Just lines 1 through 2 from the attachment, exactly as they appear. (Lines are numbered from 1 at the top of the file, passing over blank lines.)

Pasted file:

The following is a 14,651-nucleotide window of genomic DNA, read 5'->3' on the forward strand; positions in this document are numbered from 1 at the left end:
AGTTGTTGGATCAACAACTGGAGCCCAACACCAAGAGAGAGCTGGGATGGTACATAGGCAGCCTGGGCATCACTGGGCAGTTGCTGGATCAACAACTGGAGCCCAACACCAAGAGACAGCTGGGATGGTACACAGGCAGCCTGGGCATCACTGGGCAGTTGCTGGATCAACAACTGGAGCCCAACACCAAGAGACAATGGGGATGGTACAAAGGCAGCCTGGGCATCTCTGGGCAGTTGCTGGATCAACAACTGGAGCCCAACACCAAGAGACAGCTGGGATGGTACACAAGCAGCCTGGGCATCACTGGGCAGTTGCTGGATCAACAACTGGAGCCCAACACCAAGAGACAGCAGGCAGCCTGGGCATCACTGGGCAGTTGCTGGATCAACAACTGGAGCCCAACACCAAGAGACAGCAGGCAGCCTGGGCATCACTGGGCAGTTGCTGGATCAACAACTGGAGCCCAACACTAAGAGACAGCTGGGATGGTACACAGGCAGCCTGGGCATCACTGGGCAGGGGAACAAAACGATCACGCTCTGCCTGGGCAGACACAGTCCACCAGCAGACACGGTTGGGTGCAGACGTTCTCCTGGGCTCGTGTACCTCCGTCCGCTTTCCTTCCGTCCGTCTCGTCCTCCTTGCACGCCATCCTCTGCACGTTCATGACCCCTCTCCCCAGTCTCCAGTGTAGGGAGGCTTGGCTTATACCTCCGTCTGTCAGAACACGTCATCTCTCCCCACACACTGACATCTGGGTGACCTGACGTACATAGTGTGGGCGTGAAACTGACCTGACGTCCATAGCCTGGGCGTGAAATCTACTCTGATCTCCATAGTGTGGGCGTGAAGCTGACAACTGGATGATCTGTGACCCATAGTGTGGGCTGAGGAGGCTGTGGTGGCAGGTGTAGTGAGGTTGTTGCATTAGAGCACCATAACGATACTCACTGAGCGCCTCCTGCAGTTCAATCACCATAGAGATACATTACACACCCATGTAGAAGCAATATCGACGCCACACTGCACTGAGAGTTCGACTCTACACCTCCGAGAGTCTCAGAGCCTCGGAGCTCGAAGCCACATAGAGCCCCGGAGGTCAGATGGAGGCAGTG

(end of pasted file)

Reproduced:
The following is a 14,651-nucleotide window of genomic DNA, read 5'->3' on the forward strand; positions in this document are numbered from 1 at the left end:
AGTTGTTGGATCAACAACTGGAGCCCAACACCAAGAGAGAGCTGGGATGGTACATAGGCAGCCTGGGCATCACTGGGCAGTTGCTGGATCAACAACTGGAGCCCAACACCAAGAGACAGCTGGGATGGTACACAGGCAGCCTGGGCATCACTGGGCAGTTGCTGGATCAACAACTGGAGCCCAACACCAAGAGACAATGGGGATGGTACAAAGGCAGCCTGGGCATCTCTGGGCAGTTGCTGGATCAACAACTGGAGCCCAACACCAAGAGACAGCTGGGATGGTACACAAGCAGCCTGGGCATCACTGGGCAGTTGCTGGATCAACAACTGGAGCCCAACACCAAGAGACAGCAGGCAGCCTGGGCATCACTGGGCAGTTGCTGGATCAACAACTGGAGCCCAACACCAAGAGACAGCAGGCAGCCTGGGCATCACTGGGCAGTTGCTGGATCAACAACTGGAGCCCAACACTAAGAGACAGCTGGGATGGTACACAGGCAGCCTGGGCATCACTGGGCAGGGGAACAAAACGATCACGCTCTGCCTGGGCAGACACAGTCCACCAGCAGACACGGTTGGGTGCAGACGTTCTCCTGGGCTCGTGTACCTCCGTCCGCTTTCCTTCCGTCCGTCTCGTCCTCCTTGCACGCCATCCTCTGCACGTTCATGACCCCTCTCCCCAGTCTCCAGTGTAGGGAGGCTTGGCTTATACCTCCGTCTGTCAGAACACGTCATCTCTCCCCACACACTGACATCTGGGTGACCTGACGTACATAGTGTGGGCGTGAAACTGACCTGACGTCCATAGCCTGGGCGTGAAATCTACTCTGATCTCCATAGTGTGGGCGTGAAGCTGACAACTGGATGATCTGTGACCCATAGTGTGGGCTGAGGAGGCTGTGGTGGCAGGTGTAGTGAGGTTGTTGCATTAGAGCACCATAACGATACTCACTGAGCGCCTCCTGCAGTTCAATCACCATAGAGATACATTACACACCCATGTAGAAGCAATATCGACGCCACACTGCACTGAGAGTTCGACTCTACACCTCCGAGAGTCTCAGAGCCTCGGAGCTCGAAGCCACATAGAGCCCCGGAGGTCAGATGGAGGCAGTG